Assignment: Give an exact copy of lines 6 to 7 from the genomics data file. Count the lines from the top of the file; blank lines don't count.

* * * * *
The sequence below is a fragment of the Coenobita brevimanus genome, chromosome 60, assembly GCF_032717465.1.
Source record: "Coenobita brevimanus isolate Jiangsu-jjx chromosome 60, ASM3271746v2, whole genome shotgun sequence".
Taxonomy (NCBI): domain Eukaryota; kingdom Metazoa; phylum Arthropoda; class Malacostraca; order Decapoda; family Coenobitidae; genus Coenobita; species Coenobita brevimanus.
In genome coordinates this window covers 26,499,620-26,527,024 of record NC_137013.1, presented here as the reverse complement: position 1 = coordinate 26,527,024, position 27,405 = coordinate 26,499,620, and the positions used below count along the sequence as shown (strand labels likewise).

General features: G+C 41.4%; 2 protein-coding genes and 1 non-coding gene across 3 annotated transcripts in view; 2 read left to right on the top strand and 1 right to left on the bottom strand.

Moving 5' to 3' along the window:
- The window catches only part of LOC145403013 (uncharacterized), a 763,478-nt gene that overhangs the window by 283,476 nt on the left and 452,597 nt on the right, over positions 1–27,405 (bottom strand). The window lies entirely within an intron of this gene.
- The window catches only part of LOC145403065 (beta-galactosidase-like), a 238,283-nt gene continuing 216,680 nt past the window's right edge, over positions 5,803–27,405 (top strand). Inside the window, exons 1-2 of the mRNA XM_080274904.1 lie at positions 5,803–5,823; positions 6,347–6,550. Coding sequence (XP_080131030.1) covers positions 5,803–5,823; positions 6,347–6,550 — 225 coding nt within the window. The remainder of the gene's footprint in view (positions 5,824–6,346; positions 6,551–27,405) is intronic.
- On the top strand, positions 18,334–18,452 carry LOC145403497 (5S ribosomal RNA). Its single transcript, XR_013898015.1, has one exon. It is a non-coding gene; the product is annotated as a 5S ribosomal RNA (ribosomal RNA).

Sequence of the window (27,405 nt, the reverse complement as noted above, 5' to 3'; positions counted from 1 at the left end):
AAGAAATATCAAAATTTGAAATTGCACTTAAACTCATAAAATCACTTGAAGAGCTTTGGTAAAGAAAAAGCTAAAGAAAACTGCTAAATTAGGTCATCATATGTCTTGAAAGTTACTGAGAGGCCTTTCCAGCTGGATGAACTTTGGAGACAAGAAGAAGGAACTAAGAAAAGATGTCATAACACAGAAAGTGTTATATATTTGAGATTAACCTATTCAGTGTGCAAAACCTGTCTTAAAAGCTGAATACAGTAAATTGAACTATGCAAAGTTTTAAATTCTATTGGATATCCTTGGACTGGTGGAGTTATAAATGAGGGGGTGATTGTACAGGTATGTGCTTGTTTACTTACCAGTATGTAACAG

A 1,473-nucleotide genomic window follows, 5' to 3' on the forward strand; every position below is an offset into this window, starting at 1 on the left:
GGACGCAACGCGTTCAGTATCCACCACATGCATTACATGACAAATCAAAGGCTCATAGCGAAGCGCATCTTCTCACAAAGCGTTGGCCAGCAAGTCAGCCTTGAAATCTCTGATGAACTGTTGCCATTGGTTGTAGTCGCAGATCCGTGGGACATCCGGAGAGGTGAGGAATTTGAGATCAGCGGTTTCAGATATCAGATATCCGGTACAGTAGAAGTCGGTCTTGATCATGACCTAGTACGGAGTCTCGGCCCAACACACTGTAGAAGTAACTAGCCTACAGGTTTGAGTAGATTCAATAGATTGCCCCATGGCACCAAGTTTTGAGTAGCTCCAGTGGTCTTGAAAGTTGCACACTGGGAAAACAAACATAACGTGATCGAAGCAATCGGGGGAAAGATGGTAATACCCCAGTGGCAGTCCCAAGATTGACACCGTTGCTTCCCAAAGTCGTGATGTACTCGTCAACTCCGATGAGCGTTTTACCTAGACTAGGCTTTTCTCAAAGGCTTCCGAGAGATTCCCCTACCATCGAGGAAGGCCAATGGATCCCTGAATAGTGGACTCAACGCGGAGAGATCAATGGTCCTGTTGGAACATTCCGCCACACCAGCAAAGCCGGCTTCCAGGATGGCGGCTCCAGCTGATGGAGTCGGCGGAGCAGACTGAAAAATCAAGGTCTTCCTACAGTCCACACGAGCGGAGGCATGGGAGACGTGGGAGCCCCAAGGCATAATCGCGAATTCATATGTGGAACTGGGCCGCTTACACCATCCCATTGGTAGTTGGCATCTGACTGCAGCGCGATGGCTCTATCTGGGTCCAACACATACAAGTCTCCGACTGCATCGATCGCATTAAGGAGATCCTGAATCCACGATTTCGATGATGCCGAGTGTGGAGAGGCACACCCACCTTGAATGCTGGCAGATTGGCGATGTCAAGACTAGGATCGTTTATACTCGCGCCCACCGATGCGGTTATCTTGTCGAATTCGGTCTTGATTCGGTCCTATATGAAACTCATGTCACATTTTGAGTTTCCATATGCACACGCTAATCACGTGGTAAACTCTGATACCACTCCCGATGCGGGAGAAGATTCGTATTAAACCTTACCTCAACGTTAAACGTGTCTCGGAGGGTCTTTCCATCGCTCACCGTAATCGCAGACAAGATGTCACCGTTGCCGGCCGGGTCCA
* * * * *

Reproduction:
Moving 5' to 3' along the window:
- The window catches only part of LOC145403013 (uncharacterized), a 763,478-nt gene that overhangs the window by 283,476 nt on the left and 452,597 nt on the right, over positions 1–27,405 (bottom strand). The window lies entirely within an intron of this gene.